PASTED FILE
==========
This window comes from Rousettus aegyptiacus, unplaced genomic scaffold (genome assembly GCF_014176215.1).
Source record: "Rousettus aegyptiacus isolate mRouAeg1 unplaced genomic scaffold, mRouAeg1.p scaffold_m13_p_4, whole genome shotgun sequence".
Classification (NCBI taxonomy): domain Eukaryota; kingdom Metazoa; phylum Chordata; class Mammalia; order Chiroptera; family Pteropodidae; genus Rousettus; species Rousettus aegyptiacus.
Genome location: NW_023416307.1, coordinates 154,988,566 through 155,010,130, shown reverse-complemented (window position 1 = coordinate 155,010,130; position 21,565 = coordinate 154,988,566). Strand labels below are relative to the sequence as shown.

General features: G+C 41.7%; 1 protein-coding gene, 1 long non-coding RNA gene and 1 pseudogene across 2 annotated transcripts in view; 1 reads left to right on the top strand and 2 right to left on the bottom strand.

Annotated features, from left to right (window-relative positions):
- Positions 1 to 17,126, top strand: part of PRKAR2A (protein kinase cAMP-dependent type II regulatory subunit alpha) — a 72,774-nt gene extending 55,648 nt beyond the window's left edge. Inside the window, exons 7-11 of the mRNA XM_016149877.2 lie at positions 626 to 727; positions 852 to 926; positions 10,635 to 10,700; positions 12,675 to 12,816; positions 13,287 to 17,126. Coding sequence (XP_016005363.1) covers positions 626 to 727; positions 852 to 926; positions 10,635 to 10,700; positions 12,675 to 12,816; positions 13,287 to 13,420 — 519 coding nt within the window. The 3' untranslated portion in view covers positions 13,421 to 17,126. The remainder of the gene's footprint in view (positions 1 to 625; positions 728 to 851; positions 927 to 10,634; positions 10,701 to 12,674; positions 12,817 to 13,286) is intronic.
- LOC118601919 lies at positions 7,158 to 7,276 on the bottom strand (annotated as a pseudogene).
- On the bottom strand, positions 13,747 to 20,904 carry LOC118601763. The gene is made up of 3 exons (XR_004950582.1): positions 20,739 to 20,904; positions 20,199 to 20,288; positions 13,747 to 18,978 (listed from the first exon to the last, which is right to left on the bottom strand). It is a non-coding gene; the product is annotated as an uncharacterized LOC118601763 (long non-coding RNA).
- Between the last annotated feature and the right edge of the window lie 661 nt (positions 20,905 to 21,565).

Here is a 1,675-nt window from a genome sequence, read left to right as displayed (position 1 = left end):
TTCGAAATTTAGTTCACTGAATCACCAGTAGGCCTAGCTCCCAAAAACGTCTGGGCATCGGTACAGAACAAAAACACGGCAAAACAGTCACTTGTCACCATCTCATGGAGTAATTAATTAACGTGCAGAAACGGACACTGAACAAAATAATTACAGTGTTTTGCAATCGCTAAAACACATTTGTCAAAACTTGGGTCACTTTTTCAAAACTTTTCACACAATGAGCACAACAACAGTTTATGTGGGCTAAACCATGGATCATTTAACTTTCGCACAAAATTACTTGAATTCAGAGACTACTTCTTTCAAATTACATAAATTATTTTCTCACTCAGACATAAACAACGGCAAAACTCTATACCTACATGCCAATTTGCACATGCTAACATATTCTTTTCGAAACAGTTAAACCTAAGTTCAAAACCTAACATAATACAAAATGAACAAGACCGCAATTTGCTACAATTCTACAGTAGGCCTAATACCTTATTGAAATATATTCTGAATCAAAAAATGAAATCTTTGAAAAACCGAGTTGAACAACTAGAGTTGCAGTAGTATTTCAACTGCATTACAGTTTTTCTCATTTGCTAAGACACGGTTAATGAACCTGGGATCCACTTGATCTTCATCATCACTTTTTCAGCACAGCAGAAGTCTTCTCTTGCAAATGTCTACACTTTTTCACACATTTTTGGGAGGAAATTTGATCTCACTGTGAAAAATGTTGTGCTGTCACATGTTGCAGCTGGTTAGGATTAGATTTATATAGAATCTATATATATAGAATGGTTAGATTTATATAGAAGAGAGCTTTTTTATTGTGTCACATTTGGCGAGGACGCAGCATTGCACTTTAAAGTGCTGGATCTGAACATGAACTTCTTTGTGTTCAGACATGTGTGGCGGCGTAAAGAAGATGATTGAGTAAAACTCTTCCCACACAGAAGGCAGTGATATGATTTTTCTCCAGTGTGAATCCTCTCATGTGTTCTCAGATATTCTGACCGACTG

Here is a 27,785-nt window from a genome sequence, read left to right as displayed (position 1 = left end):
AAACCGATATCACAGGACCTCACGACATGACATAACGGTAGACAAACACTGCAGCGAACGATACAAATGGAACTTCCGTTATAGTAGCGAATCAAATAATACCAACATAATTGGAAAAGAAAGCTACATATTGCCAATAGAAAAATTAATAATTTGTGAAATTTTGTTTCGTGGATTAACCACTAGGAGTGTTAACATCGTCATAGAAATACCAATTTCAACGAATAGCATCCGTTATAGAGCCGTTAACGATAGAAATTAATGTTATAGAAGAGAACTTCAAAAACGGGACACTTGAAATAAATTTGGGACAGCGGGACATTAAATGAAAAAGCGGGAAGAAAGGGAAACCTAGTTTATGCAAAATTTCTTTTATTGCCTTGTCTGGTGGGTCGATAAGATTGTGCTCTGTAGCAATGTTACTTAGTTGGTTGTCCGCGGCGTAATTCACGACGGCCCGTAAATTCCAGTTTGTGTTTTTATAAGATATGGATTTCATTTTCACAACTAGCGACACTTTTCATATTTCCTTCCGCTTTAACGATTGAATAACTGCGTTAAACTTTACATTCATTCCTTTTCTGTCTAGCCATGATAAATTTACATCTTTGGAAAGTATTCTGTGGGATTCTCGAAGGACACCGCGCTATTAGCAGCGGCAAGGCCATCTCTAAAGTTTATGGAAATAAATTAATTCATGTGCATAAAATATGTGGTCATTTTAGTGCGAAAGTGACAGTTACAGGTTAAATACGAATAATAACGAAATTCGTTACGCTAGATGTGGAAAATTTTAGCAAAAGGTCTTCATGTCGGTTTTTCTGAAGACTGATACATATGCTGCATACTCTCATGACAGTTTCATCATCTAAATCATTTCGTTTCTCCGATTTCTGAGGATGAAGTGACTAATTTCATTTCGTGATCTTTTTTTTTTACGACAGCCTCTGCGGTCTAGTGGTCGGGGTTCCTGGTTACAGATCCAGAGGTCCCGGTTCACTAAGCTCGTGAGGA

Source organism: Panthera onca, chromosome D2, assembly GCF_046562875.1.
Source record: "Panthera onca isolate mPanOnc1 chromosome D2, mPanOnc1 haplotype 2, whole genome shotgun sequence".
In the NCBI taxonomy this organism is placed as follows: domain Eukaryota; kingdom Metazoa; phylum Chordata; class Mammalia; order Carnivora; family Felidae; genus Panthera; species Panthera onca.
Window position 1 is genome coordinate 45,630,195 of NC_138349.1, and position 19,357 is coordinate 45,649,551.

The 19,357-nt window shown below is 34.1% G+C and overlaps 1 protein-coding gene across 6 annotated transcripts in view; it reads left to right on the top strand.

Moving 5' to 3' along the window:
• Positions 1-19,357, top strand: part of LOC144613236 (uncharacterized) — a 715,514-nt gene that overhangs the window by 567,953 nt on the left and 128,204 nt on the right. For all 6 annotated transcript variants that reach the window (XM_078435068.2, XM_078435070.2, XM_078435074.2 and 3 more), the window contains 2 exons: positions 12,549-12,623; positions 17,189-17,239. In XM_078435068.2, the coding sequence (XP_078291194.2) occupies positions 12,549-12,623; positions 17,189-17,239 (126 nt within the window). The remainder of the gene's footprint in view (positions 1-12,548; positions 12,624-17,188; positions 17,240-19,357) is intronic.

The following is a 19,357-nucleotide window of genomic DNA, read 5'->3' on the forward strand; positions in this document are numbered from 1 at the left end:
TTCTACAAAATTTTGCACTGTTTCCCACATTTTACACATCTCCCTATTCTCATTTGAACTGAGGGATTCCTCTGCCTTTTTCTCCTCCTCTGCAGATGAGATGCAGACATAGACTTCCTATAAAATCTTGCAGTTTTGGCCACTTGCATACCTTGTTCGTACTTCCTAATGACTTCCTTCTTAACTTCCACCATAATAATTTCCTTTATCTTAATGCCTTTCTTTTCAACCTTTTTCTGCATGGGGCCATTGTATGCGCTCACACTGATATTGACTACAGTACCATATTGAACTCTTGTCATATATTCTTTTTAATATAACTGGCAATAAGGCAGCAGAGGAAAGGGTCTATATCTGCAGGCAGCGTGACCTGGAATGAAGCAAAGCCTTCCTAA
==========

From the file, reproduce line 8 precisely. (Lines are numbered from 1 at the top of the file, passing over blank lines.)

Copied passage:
- LOC118601919 lies at positions 7,158 to 7,276 on the bottom strand (annotated as a pseudogene).